• Ensure your record-keeping compliance: For producers, this means keeping copies (print or electronic) of VFD for two years and prescription records for one year.
For additional information about the antibiotic changes, visit www.pork.org/antibiotics.

Common Swine Industry Update Workshop

Are you and your farm ready for an on-farm audit? Did you miss Common Swine Industry Audit (CSIA) workshops held last Fall? Plan to attend a Common Swine Industry Audit (CSIA) workshop to get prepared for an on-farm audit. University of Minnesota Swine Extension is partnering with Iowa State University Extension to offer a free workshop to get you prepared for the CSIA.

  • Wednesday, July 6 – Sibley, IA, Osceola Community Hospital Wellness Center – 600 9th Avenue N., Sibley, IA
Workshop will be held from 10:00 AM – 3:00 PM. Morning will be more informational with coverage of the 92 questions of the audit tool, which includes records, documents, and Standard Operating Procedures (SOPs) that need to be available for the audit. The afternoon will be an optional time to work on SOPs. Attendees should bring a laptop computer if they wish to work on SOPs during the afternoon portion.

No cost to attend, but pre-registration is required. Register through the Iowa State University Cherokee Extension office 712-225-6196.

Attendees will be provided with a binder and a flash drive, including customizable audit materials for their farms.

Re-Certification for PQA Plus Advisors - Updated Version of PQA Plus Coming June 2016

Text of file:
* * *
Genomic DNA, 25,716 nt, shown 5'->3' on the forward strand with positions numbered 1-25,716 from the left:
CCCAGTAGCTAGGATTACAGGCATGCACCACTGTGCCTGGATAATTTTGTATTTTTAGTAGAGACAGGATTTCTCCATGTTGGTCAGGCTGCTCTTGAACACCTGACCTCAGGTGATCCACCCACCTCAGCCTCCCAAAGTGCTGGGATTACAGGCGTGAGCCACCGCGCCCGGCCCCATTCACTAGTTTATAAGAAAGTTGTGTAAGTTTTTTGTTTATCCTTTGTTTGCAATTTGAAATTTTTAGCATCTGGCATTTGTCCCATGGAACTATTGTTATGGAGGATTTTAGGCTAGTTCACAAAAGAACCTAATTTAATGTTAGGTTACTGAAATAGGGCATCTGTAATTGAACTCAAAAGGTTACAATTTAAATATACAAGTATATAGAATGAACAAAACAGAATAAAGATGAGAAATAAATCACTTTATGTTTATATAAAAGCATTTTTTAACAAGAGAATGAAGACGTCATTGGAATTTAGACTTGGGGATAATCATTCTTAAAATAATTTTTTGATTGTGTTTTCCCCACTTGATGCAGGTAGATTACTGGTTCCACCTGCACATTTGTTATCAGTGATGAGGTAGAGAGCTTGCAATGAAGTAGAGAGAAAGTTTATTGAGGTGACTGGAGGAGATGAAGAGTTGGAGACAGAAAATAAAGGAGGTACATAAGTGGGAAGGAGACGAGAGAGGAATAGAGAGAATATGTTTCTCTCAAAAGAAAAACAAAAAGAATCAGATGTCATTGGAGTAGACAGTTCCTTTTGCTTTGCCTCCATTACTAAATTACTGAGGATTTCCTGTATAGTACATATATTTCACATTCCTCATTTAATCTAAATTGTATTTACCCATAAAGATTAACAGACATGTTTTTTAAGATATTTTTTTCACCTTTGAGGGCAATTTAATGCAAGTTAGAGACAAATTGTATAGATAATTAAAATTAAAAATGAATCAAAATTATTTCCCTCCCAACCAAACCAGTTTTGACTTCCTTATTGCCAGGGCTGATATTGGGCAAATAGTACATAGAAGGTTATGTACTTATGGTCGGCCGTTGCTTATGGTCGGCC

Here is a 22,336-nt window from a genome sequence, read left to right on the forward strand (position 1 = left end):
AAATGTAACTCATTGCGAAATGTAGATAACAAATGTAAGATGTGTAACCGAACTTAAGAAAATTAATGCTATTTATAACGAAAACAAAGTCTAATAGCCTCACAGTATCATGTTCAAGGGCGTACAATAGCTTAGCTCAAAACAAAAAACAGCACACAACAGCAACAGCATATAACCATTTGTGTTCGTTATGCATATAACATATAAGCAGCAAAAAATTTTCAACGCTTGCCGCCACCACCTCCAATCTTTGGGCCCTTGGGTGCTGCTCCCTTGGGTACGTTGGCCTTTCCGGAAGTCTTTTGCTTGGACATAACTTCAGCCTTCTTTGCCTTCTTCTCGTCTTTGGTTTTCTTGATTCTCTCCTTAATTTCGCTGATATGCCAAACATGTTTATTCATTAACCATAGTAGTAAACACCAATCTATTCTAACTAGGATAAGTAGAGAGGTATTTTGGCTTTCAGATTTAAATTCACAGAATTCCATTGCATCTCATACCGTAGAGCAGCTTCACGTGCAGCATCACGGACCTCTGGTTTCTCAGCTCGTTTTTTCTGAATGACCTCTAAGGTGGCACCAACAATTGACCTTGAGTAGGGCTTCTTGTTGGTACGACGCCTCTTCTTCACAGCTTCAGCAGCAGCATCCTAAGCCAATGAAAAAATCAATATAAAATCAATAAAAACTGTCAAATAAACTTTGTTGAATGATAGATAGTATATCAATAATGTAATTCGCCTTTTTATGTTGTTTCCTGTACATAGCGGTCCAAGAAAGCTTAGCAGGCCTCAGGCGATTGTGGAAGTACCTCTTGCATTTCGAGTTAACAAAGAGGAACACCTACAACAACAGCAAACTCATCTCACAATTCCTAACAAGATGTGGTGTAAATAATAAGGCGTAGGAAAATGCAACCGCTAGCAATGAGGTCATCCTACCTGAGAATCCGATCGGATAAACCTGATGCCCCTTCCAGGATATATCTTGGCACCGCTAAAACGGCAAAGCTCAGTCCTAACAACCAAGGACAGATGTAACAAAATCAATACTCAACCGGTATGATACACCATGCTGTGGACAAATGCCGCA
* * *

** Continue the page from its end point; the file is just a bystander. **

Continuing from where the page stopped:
June 2016 the revised PQA Plus version 3 was launched at World Pork Expo. All PQA Plus Advisor certifications for PQA Plus version 2.0 will expire August 31, 2016, regardless of when an Advisor trained on the PQA version 2.0. Therefore all current PQA Plus Advisors must be re-trained. Minnesota Swine Extension in collaboration with Minnesota Pork will be offering six PQA Plus Advisor re-certification sessions throughout Minnesota. If you are a current PQA Plus Advisor, make sure you look at the schedule and register to attend an Advisor re-certification session before August 31, 2016.

The launch of PQA Plus 3.0 does not affect producers’ certification. The next time a producer is scheduled to re-certify in PQA Plus they will notice updates to the program and the site assessment component will be more in-line with the Common Swine Industry Audit.

PQA Plus Advisor – Re-certification Sessions­
**Note – these sessions are only for current PQA Plus Advisors who need to re-certify in version 3 and NOT for people wanting to become PQA Plus Advisors for the first time.**
  • July 20th Fairmont, MN – Fairmont Veterinary Clinic, 1275 Highway 15 South
  • July 28th Morris, MN – U of MN West Central Research & Outreach Center, 46352 State Highway 329
  • August 16th Saint Peter, MN – Swine Vet Center, 1608 S Minnesota Avenue

PQA Plus Advisor re-certification is scheduled from 9:00 a.m. – 3:00 p.m. at all locations with lunch provided.

Individuals wishing to attend must pre-register either Online (click here) or by contacting Colleen Carey with MN Pork Board at 1-800-537-7675 or at colleen@mnpork.com.

Evening PQA Plus Certification to be Held


An evening PQA (Pork Quality Assurance) Plus certification training is planned for June 22 in Mankato, MN.

Time: 6:00 p.m. - 9:00 p.m.
Location: MN Pork Board Office, 151 Saint Andrews Ct. Ste. 810, Mankato, MN

Pre-registration is requested to Colleen at MN Pork Board at colleen@mnpork.com or call 1-800-537-7675.

PQA Plus and TQA Certification Classes Coming Up

Are you current with your Pork Quality Assurance (PQA) Plus and/or Transport Quality Assurance (TQA) certification? Upcoming training and certification classes include the following dates: